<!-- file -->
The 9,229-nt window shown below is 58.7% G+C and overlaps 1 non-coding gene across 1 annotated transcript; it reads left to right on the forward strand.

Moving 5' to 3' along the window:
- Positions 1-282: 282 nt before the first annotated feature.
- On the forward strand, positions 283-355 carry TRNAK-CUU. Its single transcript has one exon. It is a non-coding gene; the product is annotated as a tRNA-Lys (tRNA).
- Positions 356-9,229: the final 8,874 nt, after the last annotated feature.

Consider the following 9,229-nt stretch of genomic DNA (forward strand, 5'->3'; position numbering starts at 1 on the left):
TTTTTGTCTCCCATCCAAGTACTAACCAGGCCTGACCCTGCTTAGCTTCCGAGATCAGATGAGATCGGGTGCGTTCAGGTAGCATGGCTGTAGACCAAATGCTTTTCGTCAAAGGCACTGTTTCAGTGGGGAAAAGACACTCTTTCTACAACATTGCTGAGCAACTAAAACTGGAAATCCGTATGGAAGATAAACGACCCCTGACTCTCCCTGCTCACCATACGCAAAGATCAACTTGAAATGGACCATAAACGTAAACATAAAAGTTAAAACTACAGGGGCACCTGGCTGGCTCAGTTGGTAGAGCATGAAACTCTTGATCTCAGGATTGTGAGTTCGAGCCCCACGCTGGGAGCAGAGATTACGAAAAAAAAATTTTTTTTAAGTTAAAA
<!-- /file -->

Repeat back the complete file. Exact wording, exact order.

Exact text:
The 9,229-nt window shown below is 58.7% G+C and overlaps 1 non-coding gene across 1 annotated transcript; it reads left to right on the forward strand.

Moving 5' to 3' along the window:
- Positions 1-282: 282 nt before the first annotated feature.
- On the forward strand, positions 283-355 carry TRNAK-CUU. Its single transcript has one exon. It is a non-coding gene; the product is annotated as a tRNA-Lys (tRNA).
- Positions 356-9,229: the final 8,874 nt, after the last annotated feature.

Consider the following 9,229-nt stretch of genomic DNA (forward strand, 5'->3'; position numbering starts at 1 on the left):
TTTTTGTCTCCCATCCAAGTACTAACCAGGCCTGACCCTGCTTAGCTTCCGAGATCAGATGAGATCGGGTGCGTTCAGGTAGCATGGCTGTAGACCAAATGCTTTTCGTCAAAGGCACTGTTTCAGTGGGGAAAAGACACTCTTTCTACAACATTGCTGAGCAACTAAAACTGGAAATCCGTATGGAAGATAAACGACCCCTGACTCTCCCTGCTCACCATACGCAAAGATCAACTTGAAATGGACCATAAACGTAAACATAAAAGTTAAAACTACAGGGGCACCTGGCTGGCTCAGTTGGTAGAGCATGAAACTCTTGATCTCAGGATTGTGAGTTCGAGCCCCACGCTGGGAGCAGAGATTACGAAAAAAAAATTTTTTTTAAGTTAAAA